category_outlined / Science

WIRED February 2016

The Wired mission is to tell the world something they've never heard before in a way they've never seen before. It's about turning new ideas into everyday reality. It's about seeding our community of influencers with the ideas that will shape and transform our collective future. Wired readers want to know how technology is changing the world, and they're interested in big, relevant ideas, even if those ideas challenge their assumptions—or blow their minds.

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12 Numéros


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buckleup, the future is coming

My first car was a 1983 Toyota Corolla hatchback, its color best described as sort of white. The cassette deck bolted under its faded blue dashboard worked about a third of the time. Its 70-some horsepower would strain mightily to achieve speed sufficient to climb a highway on-ramp. The 0-to-60 time hovered around 38 seconds. The window in the driver’s side door had the unsettling habit of falling out of place and sliding into the door’s cavity, which was fine during the West Texas summer but a profound bummer in the winter, when howling winds sent temperatures into the single digits. But I loved that car. It got me to class and to the two—sometimes three—part-time jobs that made my education possible. Without that car, I couldn’t have baked bagels…

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it’s a traaap!

@WIRED / MAIL@WIRED.COM J.J. ABRAMS’The Force Awakens is the first Star Wars film in 10 years. But now that Disney is calling the shots, the next trip to a galaxy far, far away will be departing sooner. Much sooner: The company intends to release one Star Wars movie a year for … the rest of time? “You will probably not live to see the last one,” Adam Rogers wrote in the December issue (“The Force Will Be With Us. Always”). With directors like Abrams and Rian Johnson involved, we have a good feeling about this. Re: “The Force Will Be With Us. Always.” “HOW MANY FANS GOT THIS ISSUE AND DEBATED REMOVING THE PLASTIC SLEEVE? Greg Hanson via email “I absolutely loved this article. With Star Wars, characters age and pass the torch.…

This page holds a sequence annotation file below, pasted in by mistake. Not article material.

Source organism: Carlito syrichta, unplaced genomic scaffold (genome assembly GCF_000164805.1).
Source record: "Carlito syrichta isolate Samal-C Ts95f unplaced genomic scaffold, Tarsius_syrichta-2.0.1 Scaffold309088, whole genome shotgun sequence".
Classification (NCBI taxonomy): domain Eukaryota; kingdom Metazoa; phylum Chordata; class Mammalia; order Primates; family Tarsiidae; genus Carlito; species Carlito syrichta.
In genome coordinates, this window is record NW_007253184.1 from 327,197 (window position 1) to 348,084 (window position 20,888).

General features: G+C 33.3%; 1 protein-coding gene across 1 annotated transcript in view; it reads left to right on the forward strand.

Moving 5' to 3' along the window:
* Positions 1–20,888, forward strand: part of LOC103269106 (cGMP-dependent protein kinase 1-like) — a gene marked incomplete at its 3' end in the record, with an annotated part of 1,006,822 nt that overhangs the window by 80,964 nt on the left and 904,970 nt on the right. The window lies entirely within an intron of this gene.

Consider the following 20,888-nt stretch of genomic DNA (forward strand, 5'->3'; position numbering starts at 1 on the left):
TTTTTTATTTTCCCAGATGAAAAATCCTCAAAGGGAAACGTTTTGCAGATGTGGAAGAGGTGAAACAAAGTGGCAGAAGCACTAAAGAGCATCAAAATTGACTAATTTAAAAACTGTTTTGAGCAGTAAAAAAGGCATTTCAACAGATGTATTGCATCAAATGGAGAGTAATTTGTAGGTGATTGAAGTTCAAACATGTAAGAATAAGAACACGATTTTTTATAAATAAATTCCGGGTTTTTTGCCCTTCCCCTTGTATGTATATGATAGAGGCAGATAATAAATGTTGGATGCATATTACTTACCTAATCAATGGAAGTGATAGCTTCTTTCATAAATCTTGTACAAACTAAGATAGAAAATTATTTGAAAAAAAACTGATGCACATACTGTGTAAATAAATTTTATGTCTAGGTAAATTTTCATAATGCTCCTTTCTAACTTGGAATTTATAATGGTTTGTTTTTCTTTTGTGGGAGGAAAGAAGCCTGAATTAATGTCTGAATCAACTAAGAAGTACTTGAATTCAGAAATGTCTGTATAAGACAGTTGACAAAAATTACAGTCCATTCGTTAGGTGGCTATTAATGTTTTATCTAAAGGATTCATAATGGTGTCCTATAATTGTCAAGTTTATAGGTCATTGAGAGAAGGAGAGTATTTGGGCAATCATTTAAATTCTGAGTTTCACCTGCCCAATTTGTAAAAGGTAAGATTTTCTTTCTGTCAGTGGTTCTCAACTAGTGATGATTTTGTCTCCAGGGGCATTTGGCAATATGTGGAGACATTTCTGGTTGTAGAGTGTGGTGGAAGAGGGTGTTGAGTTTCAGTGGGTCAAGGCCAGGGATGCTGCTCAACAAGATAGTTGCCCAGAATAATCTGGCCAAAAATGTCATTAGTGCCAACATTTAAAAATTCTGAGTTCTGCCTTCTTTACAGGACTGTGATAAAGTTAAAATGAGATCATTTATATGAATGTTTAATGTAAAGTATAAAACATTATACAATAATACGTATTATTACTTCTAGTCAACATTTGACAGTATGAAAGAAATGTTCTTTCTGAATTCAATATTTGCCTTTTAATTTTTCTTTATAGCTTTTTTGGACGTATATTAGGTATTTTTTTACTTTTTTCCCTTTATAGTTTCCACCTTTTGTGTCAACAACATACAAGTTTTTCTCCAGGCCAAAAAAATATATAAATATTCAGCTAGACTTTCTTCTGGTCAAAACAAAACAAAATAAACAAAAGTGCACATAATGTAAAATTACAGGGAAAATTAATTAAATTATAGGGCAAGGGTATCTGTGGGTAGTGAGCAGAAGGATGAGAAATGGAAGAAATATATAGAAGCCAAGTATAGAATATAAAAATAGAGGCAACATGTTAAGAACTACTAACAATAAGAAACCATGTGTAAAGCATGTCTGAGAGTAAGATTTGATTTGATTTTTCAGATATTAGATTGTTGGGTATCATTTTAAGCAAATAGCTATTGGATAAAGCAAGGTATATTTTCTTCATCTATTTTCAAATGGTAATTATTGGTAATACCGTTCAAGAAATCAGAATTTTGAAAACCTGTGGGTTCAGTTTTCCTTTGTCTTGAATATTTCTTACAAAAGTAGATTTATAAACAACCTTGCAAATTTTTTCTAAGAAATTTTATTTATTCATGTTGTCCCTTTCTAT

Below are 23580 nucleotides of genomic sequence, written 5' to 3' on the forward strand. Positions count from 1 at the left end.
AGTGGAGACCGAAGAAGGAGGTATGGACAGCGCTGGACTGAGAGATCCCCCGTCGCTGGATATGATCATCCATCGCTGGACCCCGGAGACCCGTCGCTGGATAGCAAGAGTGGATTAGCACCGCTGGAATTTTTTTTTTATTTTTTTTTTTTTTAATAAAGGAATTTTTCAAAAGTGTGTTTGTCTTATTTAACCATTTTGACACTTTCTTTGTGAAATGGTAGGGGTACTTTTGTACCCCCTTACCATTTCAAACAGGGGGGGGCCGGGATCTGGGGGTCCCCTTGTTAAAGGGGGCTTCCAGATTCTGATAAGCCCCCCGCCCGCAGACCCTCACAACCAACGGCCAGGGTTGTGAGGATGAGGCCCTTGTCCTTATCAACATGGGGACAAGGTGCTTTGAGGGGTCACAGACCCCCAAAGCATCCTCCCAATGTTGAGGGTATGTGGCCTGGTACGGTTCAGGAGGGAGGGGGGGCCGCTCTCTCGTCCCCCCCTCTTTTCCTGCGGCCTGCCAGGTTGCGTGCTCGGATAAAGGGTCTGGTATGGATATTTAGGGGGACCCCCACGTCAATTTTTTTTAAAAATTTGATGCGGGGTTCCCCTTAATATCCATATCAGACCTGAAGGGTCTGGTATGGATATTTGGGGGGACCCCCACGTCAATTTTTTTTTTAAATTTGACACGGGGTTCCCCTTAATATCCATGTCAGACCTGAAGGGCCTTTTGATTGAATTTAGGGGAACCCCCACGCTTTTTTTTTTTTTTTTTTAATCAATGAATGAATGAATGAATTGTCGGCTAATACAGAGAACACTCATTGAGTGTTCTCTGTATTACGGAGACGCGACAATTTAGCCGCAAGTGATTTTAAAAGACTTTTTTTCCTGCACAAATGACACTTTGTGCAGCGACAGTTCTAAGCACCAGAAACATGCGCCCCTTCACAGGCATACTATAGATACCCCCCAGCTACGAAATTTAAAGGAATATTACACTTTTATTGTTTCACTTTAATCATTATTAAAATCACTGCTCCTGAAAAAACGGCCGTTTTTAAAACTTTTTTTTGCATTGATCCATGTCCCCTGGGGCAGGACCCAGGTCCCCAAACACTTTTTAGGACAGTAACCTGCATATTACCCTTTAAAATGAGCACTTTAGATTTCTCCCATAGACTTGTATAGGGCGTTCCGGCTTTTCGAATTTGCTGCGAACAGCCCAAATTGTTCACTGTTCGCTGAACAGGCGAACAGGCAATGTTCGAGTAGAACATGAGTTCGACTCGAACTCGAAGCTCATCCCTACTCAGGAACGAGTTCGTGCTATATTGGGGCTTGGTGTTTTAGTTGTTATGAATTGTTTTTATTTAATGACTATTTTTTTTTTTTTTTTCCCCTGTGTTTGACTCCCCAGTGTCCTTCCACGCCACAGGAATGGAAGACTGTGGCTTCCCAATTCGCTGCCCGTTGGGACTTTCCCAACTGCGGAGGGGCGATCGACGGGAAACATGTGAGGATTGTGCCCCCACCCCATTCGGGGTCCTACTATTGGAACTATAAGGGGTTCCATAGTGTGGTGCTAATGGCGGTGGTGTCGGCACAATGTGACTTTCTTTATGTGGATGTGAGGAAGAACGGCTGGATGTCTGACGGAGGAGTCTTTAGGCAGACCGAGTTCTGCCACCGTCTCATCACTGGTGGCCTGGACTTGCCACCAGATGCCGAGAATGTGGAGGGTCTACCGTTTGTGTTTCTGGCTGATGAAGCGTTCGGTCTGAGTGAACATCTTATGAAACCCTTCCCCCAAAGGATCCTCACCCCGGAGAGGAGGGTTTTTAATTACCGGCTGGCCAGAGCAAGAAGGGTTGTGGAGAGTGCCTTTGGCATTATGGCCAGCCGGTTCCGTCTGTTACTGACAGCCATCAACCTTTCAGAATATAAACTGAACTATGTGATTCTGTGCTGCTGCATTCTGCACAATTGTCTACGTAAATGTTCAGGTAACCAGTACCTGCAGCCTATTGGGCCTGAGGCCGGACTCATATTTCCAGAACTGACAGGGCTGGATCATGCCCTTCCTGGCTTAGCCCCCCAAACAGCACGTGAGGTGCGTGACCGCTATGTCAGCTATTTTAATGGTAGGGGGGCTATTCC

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taking flight humanitarian groups must tap the power of startups

AT THE START of his treacherous journey across the Aegean Sea in a rubber dinghy with 62 other refugees, Hassan called a friend in New York. His plan was to keep her on the line in case anything went wrong. It did. The boat sprang a leak and sank. As Hassan went overboard, he managed to hold his phone above the waves so he could tell his friend to alert the Turkish coast guard. He used WhatsApp to send her his location. He was rescued 45 minutes later. ¶ Hassan, a 28-year-old English teacher fleeing the Syrian civil war, set out again the next morning, but only after checking an app called SeaConditions. It didn’t matter: Masked vigilantes attacked his boat, and Hassan had to swim for eight hours to…

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fish do it, eels do it a marine biologist tells all

WHEN CORALS COPULATE, love is literally in the air. “It smells like sex!” says Marah Hardt. She’d know: While scuba diving off the coast of northern Panama, the marine biologist once spent several hours watching whole colonies reproduce. The process starts with the synchronized release of thousands of tiny pink packets from their skeletal bodies—picture an explosion of strawberry Nerds candies swirling through the tide. Once the pods reach the surface, they break open in a hazy (and quite stinky) cloud of eggs and sperm. Ah, life. ¶ For the past three years, Hardt has been documenting the bedroom habits of life in the deep—from polyamorous whales to swinger parties hosted by groupers. Her new book, Sex in the Sea, isn’t just a collection of aquatic erotica, though. She revels…

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slow burn hot new game

JACK KEROUAC SPENT 63 DAYS as a fire lookout in the summer of 1956, and he was bored out of his mind. Unless you’re constitutionally disposed to the solitude and mild anxiety of endlessly surveying a silent landscape for wisps of smoke, it’s not the job for you. But it might be the entertainment for you. A new indie game studio, Campo Santo, has made fire-watching the premise of its debut—and, believe it or not, it’s riveting. ¶ In Firewatch, out in February, you play as Henry, a lost soul who decides to scout for flames in the Wyoming wilderness. His only point of contact is Delilah, a supervisor he communicates with over a handheld radio; it’s a relationship that gets more mysterious as time goes on. The appeal of…

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beyond bitcoin untraceable money—for real

DESPITE ITS REPUTATION as the anonymous currency of the digital underground, bitcoin has never been anonymous enough for Zooko Wilcox. As the 41-year-old cryptographer will remind anyone who’ll listen, the public nature of the blockchain, bitcoin’s ledger of transactions, means that unless currency users funnel it through intermediaries or special software, their transactions can be traced—the opposite of its supposed privacy benefit. ¶ So in January, Wilcox and his team launched the public alpha release of Zcash, the cryptography world’s best shot yet at perfectly untraceable money. Using a mathematical sleight of hand known as a zero-knowledge proof, Zcash offers the same antiforgery assurances as bitcoin but also lets users keep their payments entirely secret. “It’s the first time you can transact with anyone on the Internet and control who…